Friday 4 September 2009

The Alexander mosaic - a teaser for the weekend!

See A Don's Life for Mary Beard's discussion of the similarities between the Alexander mosaic and Pietro da Cortona's 17th century depiction of the battle between Alexander and Darius that is now in the Capitoline Museum. How is it that they so similar when Pietro da Cortona painted before the excavation of the House of the Faun (1832)?
She offers different theories to explain the similarities. Personally I come down on the side of Theory 2 (or Theory 3), that 'As the mosaic may itself be a copy, then maybe some other version of the original prototype did survive till the mid seventeenth century – or a version of a version of a version. The similarity in other words is a consequence of both works of art going back to the same prototype, but is not a consequence of Pietro actually having copied the mosaic.' It is true that there are no other surviving versions of the mosaic, but it seems that there were ancient paintings of the battle. Pliny the Elder mentions one by Philoxenos of Eretia in his Natural History (34.110). So the battle scene certainly existed in antiquity, and Italian scholars in particular accept that the Alexander mosaic derives from an early Hellenistic prototype (see Zevi's 1998 discussion and De Caro's 2001 booklet on the House of the Faun).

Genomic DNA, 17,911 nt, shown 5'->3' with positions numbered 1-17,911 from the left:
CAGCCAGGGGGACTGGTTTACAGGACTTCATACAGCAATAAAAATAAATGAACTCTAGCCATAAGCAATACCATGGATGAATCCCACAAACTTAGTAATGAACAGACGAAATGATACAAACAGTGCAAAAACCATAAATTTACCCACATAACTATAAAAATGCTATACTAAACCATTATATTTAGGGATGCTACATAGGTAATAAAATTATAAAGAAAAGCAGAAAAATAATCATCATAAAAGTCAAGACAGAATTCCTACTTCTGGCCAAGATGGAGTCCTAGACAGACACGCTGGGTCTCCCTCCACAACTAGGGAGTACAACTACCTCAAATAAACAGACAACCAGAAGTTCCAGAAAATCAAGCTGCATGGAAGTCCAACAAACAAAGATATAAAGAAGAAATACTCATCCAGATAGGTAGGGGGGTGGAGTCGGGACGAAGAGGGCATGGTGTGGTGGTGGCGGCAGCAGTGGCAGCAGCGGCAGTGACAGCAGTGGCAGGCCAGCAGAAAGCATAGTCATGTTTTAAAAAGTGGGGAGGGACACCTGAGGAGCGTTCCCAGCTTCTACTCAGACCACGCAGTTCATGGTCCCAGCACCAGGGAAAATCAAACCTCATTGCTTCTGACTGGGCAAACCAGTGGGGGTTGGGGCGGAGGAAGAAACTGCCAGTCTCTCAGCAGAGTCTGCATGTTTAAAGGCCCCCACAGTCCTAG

So, it's true that there is no direct evidence of a version of the battle having survived until the 17th century, but the House of the Faun mosaic was not the only depiction of this famous battle in antiquity - so maybe a version, or a memory of a version, did survive into the 17th century? I'd be interested to know what the rest of you think!

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